We learn to speak after about a year, and people have to teach us before we are able to recite Buddha. If nobody teaches, we are not able to recite. Since this child was able to recite Buddha after a month, his father and mother had an especially uncommon impression of him. They said, "How is this child able to recite Buddha? He certainly must be a ho shang.” Thereupon, they gave him the name Kuang, which means light, as in Buddha light. The meaning was that he would be able to expand the light of the Buddhadharma in the world. Kuang was the child's nickname. The name his teacher cleverly gave him when he left home also had to do with the name Kuang. This child was very splendid, not at all naughty or mischievous. Since he always acted like an adult, he gave him the name Kuang Mu which indicated his splendid and majestic manner.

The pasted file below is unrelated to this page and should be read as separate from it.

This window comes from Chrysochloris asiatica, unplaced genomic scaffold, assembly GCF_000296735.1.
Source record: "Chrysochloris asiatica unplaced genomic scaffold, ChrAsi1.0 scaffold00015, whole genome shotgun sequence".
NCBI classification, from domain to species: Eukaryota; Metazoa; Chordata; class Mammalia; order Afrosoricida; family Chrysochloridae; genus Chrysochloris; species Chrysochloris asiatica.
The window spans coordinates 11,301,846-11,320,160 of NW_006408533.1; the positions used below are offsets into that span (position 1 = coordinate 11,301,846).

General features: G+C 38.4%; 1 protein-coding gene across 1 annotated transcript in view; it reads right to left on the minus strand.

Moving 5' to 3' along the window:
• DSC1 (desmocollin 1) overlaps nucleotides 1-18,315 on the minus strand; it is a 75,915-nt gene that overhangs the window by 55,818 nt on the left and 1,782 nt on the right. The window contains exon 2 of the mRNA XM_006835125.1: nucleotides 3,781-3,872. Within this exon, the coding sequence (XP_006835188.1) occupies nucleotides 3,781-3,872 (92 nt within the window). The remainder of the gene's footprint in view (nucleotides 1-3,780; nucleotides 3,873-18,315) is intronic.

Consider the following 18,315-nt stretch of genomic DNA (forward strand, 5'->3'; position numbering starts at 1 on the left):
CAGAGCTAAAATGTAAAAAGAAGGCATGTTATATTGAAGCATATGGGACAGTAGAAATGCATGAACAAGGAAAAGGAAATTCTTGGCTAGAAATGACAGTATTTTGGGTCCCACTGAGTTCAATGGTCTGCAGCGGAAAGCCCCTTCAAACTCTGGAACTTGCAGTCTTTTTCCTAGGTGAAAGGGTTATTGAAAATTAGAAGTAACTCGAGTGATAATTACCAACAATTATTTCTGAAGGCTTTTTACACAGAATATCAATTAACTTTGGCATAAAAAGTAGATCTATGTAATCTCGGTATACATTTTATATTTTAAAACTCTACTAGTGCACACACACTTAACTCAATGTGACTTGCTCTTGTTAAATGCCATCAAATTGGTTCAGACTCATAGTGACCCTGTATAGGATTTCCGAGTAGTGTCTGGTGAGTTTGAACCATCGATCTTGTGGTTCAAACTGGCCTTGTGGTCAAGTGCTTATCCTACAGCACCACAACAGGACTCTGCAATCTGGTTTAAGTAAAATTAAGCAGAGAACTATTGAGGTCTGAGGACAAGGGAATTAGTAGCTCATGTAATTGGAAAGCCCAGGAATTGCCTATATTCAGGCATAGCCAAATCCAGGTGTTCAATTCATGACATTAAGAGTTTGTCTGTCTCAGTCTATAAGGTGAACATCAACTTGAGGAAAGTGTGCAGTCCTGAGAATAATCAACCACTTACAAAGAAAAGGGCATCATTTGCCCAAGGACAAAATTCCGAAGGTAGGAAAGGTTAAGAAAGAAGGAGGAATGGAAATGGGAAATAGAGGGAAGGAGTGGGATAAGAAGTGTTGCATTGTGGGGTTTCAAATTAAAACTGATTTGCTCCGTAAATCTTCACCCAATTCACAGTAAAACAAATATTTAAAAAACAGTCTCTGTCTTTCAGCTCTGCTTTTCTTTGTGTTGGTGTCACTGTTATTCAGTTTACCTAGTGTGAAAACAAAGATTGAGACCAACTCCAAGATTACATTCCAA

After he left home, he studied. When he studied the Confucian Classics, he studied very slowly; when he studied Taoist Classics, he studied very slowly; but when studied Buddhist Sutras, he studied very quickly. The very first Buddhist work, which he studied, was the Amitabha Sutra. Once when he was reciting the sutra, he recited again and again and...entered samadhi, and saw the Land of Ultimate Bliss: "seven tiers of railings, seven layers of netting, and seven rows of trees,...and the ground is yellow gold. In the six periods of the day and night a heavenly rain of mandarava flowers falls ..." this was the kind of samadhi he experienced.